Harvard Educational Review
  1. Spring 2016 Issue »

    La unión hace la fuerza

    Community Organizing in Adult Education for Immigrants

    RUSSELL H. CARLOCK JR.
    Adult English as a second language (ESL) educators have struggled to move beyond skills-based instruction to implement more student-centered, contextualized pedagogy that prepares students to become active citizens and to solve real-world problems, even as the growing number of immigrants make adult education increasingly important for determining the future of civic life in the United States. In this article, Russell Carlock investigates how community organizing can support adult education to foster democratic engagement among immigrant parents. The author co-taught and observed ESL classes with a community-based organization in the Boston area and examined how organizing strategies supported a content-based, student-centered curriculum that encouraged immigrant parents’ civic engagement in their children’s school and the wider community. Ethnographic data revealed two components of community organizing that catalyzed activism among immigrant parents in an adult ESL class: building a civic learning community and developing a public voice. Findings suggest that adult educators may use organizing to facilitate deeper learning and civic action among students.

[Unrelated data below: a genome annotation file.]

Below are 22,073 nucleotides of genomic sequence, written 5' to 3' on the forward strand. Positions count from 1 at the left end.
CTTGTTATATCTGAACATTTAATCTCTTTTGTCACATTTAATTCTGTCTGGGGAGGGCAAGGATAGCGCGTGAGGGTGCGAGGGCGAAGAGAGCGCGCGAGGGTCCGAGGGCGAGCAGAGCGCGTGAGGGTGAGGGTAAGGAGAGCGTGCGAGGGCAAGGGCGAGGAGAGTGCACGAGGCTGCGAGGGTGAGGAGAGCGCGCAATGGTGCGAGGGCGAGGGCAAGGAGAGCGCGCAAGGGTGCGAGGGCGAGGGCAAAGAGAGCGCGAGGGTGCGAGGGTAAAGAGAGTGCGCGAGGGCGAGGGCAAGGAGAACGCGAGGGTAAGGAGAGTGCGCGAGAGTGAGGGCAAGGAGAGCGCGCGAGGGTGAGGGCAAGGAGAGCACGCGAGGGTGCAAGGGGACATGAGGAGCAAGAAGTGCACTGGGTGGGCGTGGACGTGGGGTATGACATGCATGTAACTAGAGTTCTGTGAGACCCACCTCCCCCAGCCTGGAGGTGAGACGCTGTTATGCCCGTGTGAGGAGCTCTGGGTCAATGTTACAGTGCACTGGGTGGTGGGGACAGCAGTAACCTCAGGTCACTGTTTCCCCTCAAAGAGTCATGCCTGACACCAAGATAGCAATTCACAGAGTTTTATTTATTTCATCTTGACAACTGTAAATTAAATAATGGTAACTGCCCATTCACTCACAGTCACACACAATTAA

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    Russell H. Carlock Jr. teaches high school US history and coordinates the world languages and English as a second or other language programs for Albemarle County Public Schools in Virginia. He earned his doctorate from the Harvard Graduate School of Education, and his research focuses on the ethnographic study of community organizing, parent engagement in education, and the experiences of linguistically minoritized students in schools. Carlock serves on the National Research Ideas Group for the WIDA Consortium and has conducted research for the Center on the Developing Child and Project Zero at Harvard University. His teaching and research are motivated by a desire to improve equity in educational opportunity in communities of linguistic, socioeconomic, and ethnic diversity. 
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    Spring 2016 Issue

    Abstracts

    The Visible Hand
    Markets, Politics, and Regulation in Post-Katrina New Orleans
    HURIYA JABBAR
    (Re)Imagining Black Boyhood
    Toward a Critical Framework for Educational Research
    MICHAEL J. DUMAS and JOSEPH DERRICK NELSON
    “Hitting the Streets”
    Youth Street Involvement as Adaptive Well-Being
    TARA M. BROWN
    College Pride, Native Pride
    A Portrait of a Culturally Grounded Precollege Access Program for American Indian, Alaska Native, and Native Hawaiian Students
    ADRIENNE J. KEENE
    La unión hace la fuerza
    Community Organizing in Adult Education for Immigrants
    RUSSELL H. CARLOCK JR.

    Book Notes

    (Un)Learning Disability
    AnnMarie D. Baines